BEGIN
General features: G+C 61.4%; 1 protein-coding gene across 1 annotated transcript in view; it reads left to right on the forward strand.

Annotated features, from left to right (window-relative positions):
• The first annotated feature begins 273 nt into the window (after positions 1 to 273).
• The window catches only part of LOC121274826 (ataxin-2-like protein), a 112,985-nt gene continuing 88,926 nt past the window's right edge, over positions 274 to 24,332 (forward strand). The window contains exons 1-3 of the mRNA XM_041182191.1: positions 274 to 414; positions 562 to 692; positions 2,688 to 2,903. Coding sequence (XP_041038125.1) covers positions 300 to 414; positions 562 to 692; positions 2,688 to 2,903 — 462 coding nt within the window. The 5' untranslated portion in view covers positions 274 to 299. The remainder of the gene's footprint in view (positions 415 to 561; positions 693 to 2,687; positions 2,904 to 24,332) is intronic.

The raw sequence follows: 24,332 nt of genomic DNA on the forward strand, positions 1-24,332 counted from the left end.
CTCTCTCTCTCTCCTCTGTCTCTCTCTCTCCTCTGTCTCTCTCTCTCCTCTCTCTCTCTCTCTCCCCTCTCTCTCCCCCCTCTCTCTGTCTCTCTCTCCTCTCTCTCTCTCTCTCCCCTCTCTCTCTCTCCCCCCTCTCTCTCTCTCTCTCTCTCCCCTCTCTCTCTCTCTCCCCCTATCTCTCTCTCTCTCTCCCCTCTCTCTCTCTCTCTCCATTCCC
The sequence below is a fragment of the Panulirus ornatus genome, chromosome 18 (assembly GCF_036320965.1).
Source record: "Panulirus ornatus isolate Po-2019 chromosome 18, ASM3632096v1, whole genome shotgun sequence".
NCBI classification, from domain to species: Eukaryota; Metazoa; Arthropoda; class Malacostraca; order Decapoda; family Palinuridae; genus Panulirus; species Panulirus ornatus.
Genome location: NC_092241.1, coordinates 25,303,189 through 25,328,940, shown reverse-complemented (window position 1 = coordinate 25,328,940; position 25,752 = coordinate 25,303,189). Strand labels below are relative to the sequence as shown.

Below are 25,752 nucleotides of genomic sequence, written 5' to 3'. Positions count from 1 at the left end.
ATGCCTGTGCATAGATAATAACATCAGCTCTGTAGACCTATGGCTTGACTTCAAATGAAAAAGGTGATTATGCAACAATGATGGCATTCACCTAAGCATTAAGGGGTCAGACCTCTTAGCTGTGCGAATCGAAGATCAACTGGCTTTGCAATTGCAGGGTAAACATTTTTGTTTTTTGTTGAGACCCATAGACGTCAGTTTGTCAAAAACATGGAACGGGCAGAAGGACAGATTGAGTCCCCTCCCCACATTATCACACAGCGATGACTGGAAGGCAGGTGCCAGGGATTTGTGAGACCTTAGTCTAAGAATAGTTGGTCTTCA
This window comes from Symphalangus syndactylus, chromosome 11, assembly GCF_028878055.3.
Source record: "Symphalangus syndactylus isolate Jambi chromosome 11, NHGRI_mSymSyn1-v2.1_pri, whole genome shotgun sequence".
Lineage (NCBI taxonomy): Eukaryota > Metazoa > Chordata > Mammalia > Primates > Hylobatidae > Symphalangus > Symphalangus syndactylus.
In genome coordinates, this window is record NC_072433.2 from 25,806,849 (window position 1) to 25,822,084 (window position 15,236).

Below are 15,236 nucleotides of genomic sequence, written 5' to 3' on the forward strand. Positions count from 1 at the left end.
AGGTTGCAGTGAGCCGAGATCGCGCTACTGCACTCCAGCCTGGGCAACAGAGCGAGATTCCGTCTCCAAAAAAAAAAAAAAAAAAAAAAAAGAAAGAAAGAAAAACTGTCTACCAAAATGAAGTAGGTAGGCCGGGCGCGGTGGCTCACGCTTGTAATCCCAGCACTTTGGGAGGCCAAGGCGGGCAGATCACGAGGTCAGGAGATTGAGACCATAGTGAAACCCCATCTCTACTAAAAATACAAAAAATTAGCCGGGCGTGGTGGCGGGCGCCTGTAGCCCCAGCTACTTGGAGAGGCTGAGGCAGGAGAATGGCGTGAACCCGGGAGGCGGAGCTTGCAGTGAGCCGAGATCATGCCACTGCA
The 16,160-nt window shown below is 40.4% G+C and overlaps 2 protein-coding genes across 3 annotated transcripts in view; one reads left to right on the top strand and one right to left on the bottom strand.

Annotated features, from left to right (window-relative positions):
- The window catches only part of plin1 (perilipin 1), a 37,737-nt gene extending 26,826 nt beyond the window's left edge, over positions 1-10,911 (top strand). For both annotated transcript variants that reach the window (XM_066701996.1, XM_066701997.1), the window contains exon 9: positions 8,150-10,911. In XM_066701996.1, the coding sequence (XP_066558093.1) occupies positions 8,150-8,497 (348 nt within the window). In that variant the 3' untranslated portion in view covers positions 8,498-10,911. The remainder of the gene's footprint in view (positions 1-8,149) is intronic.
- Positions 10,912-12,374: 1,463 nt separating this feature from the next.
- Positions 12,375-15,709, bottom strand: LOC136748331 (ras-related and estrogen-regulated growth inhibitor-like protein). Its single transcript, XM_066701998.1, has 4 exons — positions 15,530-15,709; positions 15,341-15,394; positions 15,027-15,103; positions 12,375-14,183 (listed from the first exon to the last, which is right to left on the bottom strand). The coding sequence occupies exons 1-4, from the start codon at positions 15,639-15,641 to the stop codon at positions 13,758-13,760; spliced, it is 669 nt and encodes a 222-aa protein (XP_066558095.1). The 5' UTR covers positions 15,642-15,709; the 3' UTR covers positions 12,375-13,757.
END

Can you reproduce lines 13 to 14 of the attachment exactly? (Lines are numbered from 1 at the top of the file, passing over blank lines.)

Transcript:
This window comes from Symphalangus syndactylus, chromosome 11, assembly GCF_028878055.3.
Source record: "Symphalangus syndactylus isolate Jambi chromosome 11, NHGRI_mSymSyn1-v2.1_pri, whole genome shotgun sequence".